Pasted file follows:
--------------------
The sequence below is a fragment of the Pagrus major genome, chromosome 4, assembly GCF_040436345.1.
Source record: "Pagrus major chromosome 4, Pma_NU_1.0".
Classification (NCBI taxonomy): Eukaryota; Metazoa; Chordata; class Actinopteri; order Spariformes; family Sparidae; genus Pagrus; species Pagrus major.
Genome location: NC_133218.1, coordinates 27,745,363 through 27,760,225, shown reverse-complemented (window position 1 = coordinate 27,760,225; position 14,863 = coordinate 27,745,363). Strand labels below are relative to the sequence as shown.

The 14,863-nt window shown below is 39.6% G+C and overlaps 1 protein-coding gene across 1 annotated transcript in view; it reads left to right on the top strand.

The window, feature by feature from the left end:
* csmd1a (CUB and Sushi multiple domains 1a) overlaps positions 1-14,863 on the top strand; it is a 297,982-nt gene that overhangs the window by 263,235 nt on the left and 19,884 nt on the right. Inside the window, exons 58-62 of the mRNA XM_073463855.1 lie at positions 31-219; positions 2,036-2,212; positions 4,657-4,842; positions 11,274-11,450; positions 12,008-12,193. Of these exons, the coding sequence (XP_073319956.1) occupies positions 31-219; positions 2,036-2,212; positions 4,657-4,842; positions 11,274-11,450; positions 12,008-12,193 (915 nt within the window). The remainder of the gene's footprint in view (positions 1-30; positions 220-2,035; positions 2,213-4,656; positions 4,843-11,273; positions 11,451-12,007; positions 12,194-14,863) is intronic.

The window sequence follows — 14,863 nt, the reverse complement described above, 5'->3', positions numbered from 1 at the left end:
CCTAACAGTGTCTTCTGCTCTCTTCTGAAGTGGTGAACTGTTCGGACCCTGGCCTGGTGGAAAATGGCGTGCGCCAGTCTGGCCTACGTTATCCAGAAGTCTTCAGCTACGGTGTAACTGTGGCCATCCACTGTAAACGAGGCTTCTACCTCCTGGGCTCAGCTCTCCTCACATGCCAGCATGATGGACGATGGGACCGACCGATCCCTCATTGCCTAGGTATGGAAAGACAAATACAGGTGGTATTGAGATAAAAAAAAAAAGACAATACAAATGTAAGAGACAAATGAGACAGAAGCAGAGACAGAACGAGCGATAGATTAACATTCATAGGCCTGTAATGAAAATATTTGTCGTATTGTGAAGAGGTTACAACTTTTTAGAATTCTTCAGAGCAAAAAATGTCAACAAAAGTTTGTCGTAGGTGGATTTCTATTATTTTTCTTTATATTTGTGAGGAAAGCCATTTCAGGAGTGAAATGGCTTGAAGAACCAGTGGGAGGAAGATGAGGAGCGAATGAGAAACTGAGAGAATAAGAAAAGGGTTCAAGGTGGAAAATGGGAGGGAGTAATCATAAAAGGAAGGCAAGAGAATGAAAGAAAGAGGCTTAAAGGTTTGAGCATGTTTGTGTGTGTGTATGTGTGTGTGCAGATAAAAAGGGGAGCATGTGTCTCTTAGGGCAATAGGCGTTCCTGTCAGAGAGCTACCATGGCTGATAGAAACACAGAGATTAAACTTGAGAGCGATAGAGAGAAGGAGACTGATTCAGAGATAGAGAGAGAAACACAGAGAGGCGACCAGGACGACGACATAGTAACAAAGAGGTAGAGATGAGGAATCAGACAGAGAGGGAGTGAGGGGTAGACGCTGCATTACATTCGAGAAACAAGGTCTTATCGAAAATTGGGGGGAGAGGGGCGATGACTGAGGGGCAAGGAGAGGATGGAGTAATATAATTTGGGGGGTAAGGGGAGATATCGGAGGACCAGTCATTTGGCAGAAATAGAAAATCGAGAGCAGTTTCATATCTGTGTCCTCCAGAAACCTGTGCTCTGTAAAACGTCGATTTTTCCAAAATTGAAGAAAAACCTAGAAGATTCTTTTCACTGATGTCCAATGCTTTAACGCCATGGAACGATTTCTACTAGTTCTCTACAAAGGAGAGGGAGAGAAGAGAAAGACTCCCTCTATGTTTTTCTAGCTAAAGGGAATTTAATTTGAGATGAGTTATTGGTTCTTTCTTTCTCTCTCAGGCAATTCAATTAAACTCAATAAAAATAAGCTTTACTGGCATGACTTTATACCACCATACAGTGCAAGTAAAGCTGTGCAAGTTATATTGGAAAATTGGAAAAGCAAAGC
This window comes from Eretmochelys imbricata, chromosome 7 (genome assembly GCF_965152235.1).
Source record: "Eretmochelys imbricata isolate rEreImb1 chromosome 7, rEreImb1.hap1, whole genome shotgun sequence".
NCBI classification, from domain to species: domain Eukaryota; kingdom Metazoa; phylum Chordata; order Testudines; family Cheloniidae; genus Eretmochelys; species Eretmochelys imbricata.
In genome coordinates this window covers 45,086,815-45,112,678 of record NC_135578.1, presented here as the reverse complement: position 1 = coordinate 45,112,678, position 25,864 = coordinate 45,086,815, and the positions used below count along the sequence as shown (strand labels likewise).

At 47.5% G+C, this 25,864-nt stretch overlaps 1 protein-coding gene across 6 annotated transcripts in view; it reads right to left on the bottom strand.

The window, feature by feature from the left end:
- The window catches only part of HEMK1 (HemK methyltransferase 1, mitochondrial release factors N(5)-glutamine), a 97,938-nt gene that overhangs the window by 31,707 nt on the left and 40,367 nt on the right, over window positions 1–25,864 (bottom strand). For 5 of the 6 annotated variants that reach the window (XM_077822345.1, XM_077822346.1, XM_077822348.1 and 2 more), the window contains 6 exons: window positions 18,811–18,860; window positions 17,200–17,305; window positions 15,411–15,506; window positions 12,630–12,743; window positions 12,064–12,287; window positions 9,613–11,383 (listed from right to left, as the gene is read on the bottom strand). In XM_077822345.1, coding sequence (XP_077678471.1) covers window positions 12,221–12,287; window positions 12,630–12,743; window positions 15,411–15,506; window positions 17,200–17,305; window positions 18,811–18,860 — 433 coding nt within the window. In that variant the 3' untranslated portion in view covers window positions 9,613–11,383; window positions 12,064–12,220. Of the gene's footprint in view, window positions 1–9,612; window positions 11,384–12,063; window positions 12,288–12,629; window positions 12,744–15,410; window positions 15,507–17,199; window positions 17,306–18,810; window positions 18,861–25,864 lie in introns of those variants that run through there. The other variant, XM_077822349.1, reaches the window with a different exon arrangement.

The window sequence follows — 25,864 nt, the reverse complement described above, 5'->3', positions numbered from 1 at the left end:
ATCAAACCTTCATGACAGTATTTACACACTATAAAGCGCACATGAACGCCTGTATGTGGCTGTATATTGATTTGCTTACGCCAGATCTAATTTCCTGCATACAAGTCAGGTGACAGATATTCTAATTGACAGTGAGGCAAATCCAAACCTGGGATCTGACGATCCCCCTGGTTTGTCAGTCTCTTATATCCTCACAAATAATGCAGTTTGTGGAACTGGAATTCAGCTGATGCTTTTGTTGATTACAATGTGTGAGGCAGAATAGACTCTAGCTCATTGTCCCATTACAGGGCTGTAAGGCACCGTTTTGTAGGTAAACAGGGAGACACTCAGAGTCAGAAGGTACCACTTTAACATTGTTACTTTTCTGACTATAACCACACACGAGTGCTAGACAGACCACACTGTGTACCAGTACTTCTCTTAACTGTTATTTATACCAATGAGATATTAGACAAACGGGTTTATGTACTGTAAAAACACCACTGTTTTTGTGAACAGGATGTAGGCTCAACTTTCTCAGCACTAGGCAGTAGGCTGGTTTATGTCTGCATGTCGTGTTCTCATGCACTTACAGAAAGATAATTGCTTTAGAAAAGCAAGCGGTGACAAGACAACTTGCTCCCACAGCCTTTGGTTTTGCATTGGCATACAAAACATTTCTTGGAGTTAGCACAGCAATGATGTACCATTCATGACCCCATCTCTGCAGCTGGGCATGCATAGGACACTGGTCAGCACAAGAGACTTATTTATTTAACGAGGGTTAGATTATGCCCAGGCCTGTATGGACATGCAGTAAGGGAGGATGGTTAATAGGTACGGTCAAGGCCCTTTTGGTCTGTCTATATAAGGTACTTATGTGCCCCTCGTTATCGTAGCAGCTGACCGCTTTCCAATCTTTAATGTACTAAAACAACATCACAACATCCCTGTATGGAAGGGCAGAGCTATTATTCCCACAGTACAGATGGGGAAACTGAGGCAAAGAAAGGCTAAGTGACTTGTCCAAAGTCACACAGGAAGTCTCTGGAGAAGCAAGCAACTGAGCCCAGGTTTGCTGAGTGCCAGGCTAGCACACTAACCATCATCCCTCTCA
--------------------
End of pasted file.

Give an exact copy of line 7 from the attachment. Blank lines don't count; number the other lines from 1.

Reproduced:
* csmd1a (CUB and Sushi multiple domains 1a) overlaps positions 1-14,863 on the top strand; it is a 297,982-nt gene that overhangs the window by 263,235 nt on the left and 19,884 nt on the right. Inside the window, exons 58-62 of the mRNA XM_073463855.1 lie at positions 31-219; positions 2,036-2,212; positions 4,657-4,842; positions 11,274-11,450; positions 12,008-12,193. Of these exons, the coding sequence (XP_073319956.1) occupies positions 31-219; positions 2,036-2,212; positions 4,657-4,842; positions 11,274-11,450; positions 12,008-12,193 (915 nt within the window). The remainder of the gene's footprint in view (positions 1-30; positions 220-2,035; positions 2,213-4,656; positions 4,843-11,273; positions 11,451-12,007; positions 12,194-14,863) is intronic.